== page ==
INTERLEUKIN-8, TUMOR NECROSIS FACTOR-α, AND LACTOFERRIN IN IMMUNOCOMPETENT HOSTS WITH EXPERIMENTAL AND BRAZILIAN CHILDREN WITH ACQUIRED CRYPTOSPORIDIOSIS

CIRLE S. ALCANTARA Division of Geographic and International Medicine, Department of Medicine, University of Virginia School of Medicine, Charlottesville, Virginia; Division of Gastroenterology and Hepatology, Department of Internal Medicine, University of DongGuk College of Medicine, Kyungju; Korea; Clinical Research Unit, Federal University of Ceará, Fortaleza, Ceará, Brazil; Center for Infectious Diseases, University of Texas School of Public Health; Houston, Texas; Division of Infectious Diseases, University of Texas-Houston Medical School; Houston, Texas; Infectious Diseases Section, Department of Medicine, Baylor College of Medicine, Houston, Texas

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CHANG-HUN YANG Division of Geographic and International Medicine, Department of Medicine, University of Virginia School of Medicine, Charlottesville, Virginia; Division of Gastroenterology and Hepatology, Department of Internal Medicine, University of DongGuk College of Medicine, Kyungju; Korea; Clinical Research Unit, Federal University of Ceará, Fortaleza, Ceará, Brazil; Center for Infectious Diseases, University of Texas School of Public Health; Houston, Texas; Division of Infectious Diseases, University of Texas-Houston Medical School; Houston, Texas; Infectious Diseases Section, Department of Medicine, Baylor College of Medicine, Houston, Texas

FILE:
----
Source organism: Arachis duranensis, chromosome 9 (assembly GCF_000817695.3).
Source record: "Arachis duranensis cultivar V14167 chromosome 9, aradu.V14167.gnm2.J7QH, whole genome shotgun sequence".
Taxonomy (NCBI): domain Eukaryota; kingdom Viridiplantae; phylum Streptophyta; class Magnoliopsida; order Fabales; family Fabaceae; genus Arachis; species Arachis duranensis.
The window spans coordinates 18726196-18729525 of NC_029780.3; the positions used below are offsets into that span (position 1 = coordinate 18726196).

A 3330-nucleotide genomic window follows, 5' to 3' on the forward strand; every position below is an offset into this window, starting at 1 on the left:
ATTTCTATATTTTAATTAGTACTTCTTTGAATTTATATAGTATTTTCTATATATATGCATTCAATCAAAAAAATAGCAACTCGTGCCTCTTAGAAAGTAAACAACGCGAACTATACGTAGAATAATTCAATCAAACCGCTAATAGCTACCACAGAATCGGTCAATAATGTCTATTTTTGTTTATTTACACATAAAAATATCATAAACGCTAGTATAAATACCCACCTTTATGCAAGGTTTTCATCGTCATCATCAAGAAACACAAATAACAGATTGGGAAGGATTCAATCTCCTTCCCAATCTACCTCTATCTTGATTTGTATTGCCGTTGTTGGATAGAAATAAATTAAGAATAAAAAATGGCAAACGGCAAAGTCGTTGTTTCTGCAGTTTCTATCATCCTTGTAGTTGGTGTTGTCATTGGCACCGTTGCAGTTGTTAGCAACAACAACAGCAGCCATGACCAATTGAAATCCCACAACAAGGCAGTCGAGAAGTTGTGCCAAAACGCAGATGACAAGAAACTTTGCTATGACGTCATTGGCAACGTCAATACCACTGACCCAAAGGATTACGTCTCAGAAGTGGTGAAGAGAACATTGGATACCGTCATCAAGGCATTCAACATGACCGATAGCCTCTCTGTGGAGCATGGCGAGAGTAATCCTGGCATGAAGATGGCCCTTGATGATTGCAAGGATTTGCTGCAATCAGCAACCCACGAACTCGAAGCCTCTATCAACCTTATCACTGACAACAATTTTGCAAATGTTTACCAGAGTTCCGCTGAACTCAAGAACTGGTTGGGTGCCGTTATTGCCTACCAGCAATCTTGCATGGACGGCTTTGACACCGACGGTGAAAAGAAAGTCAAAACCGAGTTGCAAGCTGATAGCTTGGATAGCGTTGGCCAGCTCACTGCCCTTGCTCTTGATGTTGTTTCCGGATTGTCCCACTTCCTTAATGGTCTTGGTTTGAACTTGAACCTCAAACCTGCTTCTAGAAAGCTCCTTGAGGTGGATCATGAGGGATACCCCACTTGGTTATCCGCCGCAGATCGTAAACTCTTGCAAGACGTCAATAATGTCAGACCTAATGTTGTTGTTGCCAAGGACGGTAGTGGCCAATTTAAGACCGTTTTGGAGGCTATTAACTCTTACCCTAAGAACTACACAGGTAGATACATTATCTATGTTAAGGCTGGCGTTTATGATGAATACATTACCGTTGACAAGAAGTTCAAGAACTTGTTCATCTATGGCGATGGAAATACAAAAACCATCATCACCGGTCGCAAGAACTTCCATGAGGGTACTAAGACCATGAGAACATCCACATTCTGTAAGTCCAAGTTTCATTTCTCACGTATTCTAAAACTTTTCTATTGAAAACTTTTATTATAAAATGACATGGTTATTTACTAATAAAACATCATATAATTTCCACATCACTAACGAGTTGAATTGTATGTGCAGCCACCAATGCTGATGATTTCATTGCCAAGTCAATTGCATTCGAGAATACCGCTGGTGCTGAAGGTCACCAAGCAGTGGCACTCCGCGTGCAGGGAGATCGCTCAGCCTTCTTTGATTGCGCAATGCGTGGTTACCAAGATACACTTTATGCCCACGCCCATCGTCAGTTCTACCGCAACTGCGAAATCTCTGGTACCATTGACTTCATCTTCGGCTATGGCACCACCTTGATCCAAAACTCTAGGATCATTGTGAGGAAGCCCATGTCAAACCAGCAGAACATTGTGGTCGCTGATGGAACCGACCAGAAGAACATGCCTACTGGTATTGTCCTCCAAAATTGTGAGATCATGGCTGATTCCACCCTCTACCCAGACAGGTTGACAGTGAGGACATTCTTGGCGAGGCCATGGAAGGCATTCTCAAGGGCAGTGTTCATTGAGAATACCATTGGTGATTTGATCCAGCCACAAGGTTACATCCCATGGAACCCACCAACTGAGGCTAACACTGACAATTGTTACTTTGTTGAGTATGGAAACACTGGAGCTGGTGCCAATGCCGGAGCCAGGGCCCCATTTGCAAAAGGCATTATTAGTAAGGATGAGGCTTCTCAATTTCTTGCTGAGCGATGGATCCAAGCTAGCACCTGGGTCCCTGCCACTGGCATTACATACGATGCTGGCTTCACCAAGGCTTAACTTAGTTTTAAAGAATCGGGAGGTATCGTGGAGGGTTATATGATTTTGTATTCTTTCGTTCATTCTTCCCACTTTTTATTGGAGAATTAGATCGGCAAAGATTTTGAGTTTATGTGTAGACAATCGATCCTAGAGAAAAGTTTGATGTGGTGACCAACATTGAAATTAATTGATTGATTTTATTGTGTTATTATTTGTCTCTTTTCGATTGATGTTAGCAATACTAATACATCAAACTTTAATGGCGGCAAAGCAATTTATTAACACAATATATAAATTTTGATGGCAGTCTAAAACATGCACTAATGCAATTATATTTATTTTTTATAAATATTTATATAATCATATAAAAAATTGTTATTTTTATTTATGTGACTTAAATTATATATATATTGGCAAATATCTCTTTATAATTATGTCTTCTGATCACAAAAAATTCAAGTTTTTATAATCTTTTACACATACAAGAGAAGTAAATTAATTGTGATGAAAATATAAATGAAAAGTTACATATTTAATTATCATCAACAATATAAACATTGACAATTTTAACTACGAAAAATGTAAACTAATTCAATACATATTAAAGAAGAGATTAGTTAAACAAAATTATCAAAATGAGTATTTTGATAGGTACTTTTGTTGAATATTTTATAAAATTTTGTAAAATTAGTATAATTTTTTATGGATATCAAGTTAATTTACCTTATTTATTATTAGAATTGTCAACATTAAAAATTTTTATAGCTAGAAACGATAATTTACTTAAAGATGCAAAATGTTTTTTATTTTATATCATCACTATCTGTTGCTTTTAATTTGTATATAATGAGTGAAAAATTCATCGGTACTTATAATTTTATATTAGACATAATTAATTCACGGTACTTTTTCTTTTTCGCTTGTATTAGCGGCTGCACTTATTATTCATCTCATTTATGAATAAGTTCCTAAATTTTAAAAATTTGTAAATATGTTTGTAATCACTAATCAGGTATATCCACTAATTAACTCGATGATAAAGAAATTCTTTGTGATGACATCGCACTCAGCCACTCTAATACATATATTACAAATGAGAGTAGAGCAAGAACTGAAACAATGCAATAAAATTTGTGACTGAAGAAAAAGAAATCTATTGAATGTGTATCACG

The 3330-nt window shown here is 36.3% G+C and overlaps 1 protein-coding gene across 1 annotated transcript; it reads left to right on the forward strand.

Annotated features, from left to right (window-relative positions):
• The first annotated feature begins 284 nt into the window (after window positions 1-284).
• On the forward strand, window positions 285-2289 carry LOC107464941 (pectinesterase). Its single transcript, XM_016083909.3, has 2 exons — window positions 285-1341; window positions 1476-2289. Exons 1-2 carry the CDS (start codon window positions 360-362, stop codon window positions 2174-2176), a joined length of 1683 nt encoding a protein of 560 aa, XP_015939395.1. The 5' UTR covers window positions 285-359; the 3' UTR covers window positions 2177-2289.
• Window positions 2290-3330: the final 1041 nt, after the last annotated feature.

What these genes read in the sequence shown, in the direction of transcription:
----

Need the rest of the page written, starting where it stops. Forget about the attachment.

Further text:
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THEODORE S. STEINER Division of Geographic and International Medicine, Department of Medicine, University of Virginia School of Medicine, Charlottesville, Virginia; Division of Gastroenterology and Hepatology, Department of Internal Medicine, University of DongGuk College of Medicine, Kyungju; Korea; Clinical Research Unit, Federal University of Ceará, Fortaleza, Ceará, Brazil; Center for Infectious Diseases, University of Texas School of Public Health; Houston, Texas; Division of Infectious Diseases, University of Texas-Houston Medical School; Houston, Texas; Infectious Diseases Section, Department of Medicine, Baylor College of Medicine, Houston, Texas

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LEAH J. BARRETT Division of Geographic and International Medicine, Department of Medicine, University of Virginia School of Medicine, Charlottesville, Virginia; Division of Gastroenterology and Hepatology, Department of Internal Medicine, University of DongGuk College of Medicine, Kyungju; Korea; Clinical Research Unit, Federal University of Ceará, Fortaleza, Ceará, Brazil; Center for Infectious Diseases, University of Texas School of Public Health; Houston, Texas; Division of Infectious Diseases, University of Texas-Houston Medical School; Houston, Texas; Infectious Diseases Section, Department of Medicine, Baylor College of Medicine, Houston, Texas